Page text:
It is always with a mixture of dread and hopeful anticipation that I meet the arrival of any new material from a former legendary band like the infamous Question Mark and The Mysterians. Will they still have it? Will the new material merely be a shadow of the former stuff?
Question Mark and The Mysterians is the band that brought us the second most famous organ driven song of all time, “96 Tears”. “I’m gonna cry, cry, cry, cry…too many teardrops….” My Dad even knows it. What is the first you ask? My vote would be for “Green Onions” by Booker T and the MGs tied with “Light My Fire” by The Doors. So, I guess it’s #2.5 or #3. Who cares: all great songs. I digress.
Anyway, how does this stack up? They mix garage classics old and new over two discs, giving us a version of “96 Tears” as well as one in Spanish (The Band is of Mexican descent) as well as a couple of demos from 1966. The demos are the highlight for me. It is pretty good overall. Not amazing in a Get Hip label kind of way. I mean it’s not like a Cynics record or something as good as The Resonars “Bright and Dark”.
Why do I just “like” the CD. Because the band is recorded in a way unlike the way it was done in the ‘60s. The best garage bands of today use the technology of yesterday to get the “sound”. Listen to The Gripweeds or The Resonars. Lots of use of 8-track and 4-track recording. Huge plate reverb. It has to be done that way to capture the “sound”. Don’t get me wrong, the band still has it. It’s just not in the “I’m not worthy” category.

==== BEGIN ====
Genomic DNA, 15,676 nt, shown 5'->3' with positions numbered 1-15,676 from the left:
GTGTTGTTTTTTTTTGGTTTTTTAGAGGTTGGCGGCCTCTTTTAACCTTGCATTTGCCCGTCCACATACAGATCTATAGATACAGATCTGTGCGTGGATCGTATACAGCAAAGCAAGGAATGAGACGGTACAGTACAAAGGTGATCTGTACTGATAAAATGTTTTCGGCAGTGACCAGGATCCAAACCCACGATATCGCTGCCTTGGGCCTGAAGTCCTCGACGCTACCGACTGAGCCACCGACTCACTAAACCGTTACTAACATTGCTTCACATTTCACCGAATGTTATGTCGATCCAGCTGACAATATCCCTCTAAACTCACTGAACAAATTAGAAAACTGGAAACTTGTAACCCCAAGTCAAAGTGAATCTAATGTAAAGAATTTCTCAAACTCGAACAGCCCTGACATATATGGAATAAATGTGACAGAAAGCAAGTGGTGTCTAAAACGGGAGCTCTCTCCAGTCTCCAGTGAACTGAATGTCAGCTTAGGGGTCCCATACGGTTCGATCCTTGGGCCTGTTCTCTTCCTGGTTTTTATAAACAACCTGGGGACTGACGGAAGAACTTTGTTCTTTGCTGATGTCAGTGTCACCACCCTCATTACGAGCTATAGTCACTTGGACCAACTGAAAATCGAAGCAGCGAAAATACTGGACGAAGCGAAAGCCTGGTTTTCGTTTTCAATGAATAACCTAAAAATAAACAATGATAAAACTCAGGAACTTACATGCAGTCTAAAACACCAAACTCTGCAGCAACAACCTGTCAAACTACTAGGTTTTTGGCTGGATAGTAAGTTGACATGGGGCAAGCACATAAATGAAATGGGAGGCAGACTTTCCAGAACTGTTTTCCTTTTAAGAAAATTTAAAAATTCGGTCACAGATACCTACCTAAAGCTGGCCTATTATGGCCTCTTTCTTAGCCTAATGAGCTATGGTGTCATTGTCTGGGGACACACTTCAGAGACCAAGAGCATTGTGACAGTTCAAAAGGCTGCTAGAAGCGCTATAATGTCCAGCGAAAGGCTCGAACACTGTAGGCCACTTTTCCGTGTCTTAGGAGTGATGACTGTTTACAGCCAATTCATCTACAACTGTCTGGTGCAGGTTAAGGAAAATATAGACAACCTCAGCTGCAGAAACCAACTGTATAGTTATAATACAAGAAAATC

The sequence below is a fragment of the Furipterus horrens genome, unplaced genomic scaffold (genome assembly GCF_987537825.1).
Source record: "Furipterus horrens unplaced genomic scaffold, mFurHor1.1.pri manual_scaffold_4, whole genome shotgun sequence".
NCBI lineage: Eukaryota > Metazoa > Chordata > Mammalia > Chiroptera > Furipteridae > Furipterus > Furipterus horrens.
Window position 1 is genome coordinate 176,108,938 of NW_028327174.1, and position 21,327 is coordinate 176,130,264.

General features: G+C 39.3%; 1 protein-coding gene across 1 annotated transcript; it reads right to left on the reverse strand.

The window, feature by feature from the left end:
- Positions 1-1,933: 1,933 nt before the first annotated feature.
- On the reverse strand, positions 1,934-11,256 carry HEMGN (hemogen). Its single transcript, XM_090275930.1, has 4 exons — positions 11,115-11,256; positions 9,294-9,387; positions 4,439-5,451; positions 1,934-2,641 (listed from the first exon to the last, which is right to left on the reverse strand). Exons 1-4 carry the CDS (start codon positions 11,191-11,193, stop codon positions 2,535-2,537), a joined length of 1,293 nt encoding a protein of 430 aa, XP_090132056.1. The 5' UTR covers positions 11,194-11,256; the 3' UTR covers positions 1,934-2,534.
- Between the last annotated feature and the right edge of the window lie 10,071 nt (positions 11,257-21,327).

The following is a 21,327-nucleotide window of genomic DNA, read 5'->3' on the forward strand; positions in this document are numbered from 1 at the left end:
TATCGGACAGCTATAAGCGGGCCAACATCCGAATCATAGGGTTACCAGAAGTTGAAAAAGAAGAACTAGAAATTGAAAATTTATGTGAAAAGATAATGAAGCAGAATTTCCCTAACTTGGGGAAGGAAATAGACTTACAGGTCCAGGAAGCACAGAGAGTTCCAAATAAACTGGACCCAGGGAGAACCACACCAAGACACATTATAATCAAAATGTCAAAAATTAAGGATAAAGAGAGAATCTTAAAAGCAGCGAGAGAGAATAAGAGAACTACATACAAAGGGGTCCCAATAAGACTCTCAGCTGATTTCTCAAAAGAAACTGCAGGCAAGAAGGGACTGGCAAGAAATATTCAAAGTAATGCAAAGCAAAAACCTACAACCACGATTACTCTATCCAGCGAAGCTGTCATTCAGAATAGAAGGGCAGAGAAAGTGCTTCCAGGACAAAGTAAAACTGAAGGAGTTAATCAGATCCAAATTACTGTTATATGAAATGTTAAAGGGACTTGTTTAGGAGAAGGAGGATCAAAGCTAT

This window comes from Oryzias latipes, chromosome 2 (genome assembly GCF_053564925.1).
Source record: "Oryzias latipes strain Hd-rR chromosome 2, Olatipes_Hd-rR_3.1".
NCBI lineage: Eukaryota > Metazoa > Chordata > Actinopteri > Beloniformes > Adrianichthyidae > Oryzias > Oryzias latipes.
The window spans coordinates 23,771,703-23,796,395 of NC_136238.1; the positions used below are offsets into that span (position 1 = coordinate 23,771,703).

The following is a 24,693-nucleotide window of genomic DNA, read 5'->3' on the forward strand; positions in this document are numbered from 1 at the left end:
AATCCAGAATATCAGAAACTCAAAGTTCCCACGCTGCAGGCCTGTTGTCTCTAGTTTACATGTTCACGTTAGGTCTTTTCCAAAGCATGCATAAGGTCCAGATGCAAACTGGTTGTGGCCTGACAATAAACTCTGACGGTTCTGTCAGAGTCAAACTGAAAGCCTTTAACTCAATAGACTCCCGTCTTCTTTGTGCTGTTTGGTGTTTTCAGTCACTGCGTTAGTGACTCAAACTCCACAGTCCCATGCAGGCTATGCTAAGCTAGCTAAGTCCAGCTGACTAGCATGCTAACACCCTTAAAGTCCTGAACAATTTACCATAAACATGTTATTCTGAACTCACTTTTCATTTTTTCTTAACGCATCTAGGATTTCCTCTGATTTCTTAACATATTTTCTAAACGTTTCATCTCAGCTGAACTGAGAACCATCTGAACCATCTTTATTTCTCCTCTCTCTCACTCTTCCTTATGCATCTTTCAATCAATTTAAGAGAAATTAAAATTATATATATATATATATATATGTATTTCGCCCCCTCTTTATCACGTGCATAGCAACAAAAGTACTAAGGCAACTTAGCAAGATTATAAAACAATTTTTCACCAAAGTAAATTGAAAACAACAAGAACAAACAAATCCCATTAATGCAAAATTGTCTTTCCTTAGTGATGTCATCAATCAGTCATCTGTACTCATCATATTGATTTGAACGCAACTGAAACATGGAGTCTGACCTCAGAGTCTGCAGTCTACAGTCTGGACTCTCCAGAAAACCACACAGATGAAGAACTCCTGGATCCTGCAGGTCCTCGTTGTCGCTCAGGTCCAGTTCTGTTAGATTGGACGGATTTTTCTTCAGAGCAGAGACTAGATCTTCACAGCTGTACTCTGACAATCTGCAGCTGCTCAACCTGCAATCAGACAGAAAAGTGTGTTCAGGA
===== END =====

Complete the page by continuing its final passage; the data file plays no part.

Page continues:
Listen closely to the headphone song Jon Cusack has on early in the new movie, High Fidelity, “You’re Gonna Miss Me”. Listen to the snotty, huge room plate reverb vocals: “you didn’t real…..iiiiiii…....iiiiiiii…....iiiiiiize.” That is the classic “sound” of garage music. What a great scene. Again, I digress. Sorry. Just trying to make a point.
I have a lot of respect for this band’s contribution to the garage genre of music, mostly because their hit “96 Tears” helped spawn hundreds of garage bands in the ‘60s who gave us the real classics of the garage punk genre. All of those bands were inspired by The Stones for sure, but it had to be encouraging to see that a band from the USA could rise out of nowhere with a monstrous hit blaring out of every radio in America.
Is this as essential as the Nuggets box set? No. Is it a worthy effort for the garage expert? Yes. These guys deserve respect and they have that from me. Good stuff.
E-mail [email protected] for information on how to order this recording. And who is Question Mark anyway. No one will ever know.
// Sound Affects
"The man whose songs were recorded by Johnny Cash, Alan Jackson, Ricky Skaggs, David Allan Coe, The Highwaymen, and countless others succumbs to time’s cruel cue that the only token of permanence we have to offer are the effects of shared moments and memories.READ the article